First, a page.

Images via FLWBC
As the rivers in the Chicagoland area spilled over their banks this last week, Modern Architecture lovers waited with angst to see whether or not Mies van der Rohe's steel and glass masterpiece, the Farnsworth House (1951) in Plano, IL would succumb to flooding once again. According to the house's website and Lee Bey's blog, it seems like the stilted home's interior may have dodged a bullet this time. I won't rest too easy until all that water goes down. More here.
Image via miesglasshouse.wordpress.com
Here's a link to an article about a vintage photo of a vintage Cadillac in front of a vintage Frank Lloyd Wright home. Read more here.
Image via wheels.blogs.nytimes.com
There's exciting buzz building about Frank Lloyd Wright's Emil Bach House in Chicago. This little late Prairie gem is undergoing an extensive restoration by Tawani Enterprises, a firm owned by Chicago philanthropist and businessman, Col. JN Pritzker (IL-Retired). The house was commissioned in 1914 by Emil Bach, an early admirer of Wright’s work. The project is scheduled for completion in July, 2013 and will be open for overnight guests and exclusive private events. Check out the restoration progress as it's being documented on the Emil Bach House website here.
Image via blog.emilbachhouse.com
Today is Earth Day where you are bombarded with messages and products that are "sustainable." Instead of phoning it in one day a year, try to make even a little difference every day. If everyone tried even a little bit harder to "Live More with Less" we'd all reap the benefits.
Image via earthday.org
Here's a link to a video showing the destruction of the Bruce Goff-designed Ben Fitzgerald real estate building in Tyler, TX. If you have to look for a silver lining, the grandson of the original client was able to convince the demolition crew to save the tall sign that is supposedly to have been designed by Goff. Read and see more here.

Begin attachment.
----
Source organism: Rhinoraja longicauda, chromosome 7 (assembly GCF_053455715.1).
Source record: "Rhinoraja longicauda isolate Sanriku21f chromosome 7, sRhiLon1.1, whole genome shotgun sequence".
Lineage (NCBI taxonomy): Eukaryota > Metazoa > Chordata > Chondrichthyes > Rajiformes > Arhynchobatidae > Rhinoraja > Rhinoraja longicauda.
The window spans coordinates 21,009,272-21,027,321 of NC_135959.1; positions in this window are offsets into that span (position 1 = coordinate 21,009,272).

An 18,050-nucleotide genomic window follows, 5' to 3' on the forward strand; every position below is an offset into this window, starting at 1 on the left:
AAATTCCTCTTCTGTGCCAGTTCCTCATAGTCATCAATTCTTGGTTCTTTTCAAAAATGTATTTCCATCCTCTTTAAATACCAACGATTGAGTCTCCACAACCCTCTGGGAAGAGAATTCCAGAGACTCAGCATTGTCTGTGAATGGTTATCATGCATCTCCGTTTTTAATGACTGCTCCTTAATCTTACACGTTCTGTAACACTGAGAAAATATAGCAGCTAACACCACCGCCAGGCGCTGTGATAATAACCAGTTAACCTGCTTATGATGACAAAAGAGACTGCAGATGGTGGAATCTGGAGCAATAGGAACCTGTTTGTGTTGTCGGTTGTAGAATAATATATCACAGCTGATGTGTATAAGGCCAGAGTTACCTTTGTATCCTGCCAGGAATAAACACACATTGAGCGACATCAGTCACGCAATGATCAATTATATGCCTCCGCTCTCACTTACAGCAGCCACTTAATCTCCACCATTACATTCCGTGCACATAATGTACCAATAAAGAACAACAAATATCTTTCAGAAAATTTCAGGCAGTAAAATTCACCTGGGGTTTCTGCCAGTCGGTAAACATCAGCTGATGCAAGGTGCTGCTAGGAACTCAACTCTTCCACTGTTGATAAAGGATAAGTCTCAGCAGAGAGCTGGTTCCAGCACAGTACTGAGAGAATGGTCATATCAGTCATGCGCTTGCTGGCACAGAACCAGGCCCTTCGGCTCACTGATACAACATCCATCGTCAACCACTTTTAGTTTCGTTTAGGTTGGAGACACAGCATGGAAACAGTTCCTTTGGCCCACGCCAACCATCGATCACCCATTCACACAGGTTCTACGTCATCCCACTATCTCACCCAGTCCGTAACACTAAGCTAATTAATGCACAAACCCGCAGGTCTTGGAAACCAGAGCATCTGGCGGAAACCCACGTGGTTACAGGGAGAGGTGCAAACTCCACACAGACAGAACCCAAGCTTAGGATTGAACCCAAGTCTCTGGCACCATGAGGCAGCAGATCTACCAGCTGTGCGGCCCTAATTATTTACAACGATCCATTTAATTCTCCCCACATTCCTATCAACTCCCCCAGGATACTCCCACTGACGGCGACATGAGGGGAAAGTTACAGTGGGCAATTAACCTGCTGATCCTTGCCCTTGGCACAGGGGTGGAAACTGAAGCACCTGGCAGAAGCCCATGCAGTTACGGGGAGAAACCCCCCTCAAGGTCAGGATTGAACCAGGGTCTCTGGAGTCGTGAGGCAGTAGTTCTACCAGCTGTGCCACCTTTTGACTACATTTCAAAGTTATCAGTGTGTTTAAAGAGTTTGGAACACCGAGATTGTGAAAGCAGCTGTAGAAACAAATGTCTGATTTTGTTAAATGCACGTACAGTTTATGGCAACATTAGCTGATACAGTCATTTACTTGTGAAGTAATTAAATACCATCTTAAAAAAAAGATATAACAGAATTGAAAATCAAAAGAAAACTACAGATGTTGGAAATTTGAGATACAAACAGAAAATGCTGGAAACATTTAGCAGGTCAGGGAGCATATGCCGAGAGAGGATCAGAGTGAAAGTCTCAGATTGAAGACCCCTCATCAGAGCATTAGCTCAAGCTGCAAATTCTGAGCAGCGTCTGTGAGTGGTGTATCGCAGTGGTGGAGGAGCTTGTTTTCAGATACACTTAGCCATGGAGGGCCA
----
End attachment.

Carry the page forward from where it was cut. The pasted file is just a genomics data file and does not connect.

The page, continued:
Image via tylerpaper.com
Frank Lloyd Wright's (with help from Marion Mahony) Edward P. Irving Residence (1910) in Decatur, IL is on the market for the approachable price of $649,000. I've been in this home on a few occasions and it is stunning. Hopefully some new stewards can take good care this Prairie gem. Check out the listing with photos galore here.
Image via homesight.net
Troubling news out of Tyler, TX: Bruce Goff's only work in the town, the Ben Fitzgerald real estate building, is set to be demolished as early as today to make way for a car wash. Even though concerned locals want it to be saved, there's no protection for the building and its owners aren't keen on saving it. Does the world really need another car wash? Read more about this imminent loss here.
Image via tylerpaper.com
Mark your calendars: The Michigan Modern Symposium will take place June 13-16, 2013 and features an amazing line-up of tours, lectures, and other events that Mod-lovers will want to experience. Check out the booklet of events here for all the details. Take note—conference registration is limited to 500 participants, so register early or be sorry!
Image via michiganmodern.org
Speaking of pieces of the Rookery Building for sale--in looking for info regarding the elevator transom for sale at Urban Remains, I came across the news that the Leslie Hindman auctioneers is selling the Adams Street staircase from the northeast corner of the famed Rookery Building as a private sale.
As stated at the auction house's website: "The six flights of the original staircase will be sold individually by flight and are comprised of cast iron and marble elements including: balustrades, baseboards, beam covers, columns, column covers, fascias, handrails, landing beams, landing tees, marble slabs, marble walls, newel posts, risers, stringers, treads and wainscoting. The stairway was carefully dismantled, tagged, numbered and removed during the renovation and restoration of the Rookery in March of 1990, over 100 years after the building was erected by the Chicago architectural team of Burnham and Root. Following this grand-scale restoration process, the building’s owner, L. Thomas Baldwin III, presented the stairway as a gift to the University Museum at Southern Illinois University Edwardsville. The sale of the staircase will benefit the University Museum."
At this rate, will anything be left at the Rookery? Read more here.
Images via lesliehindman.com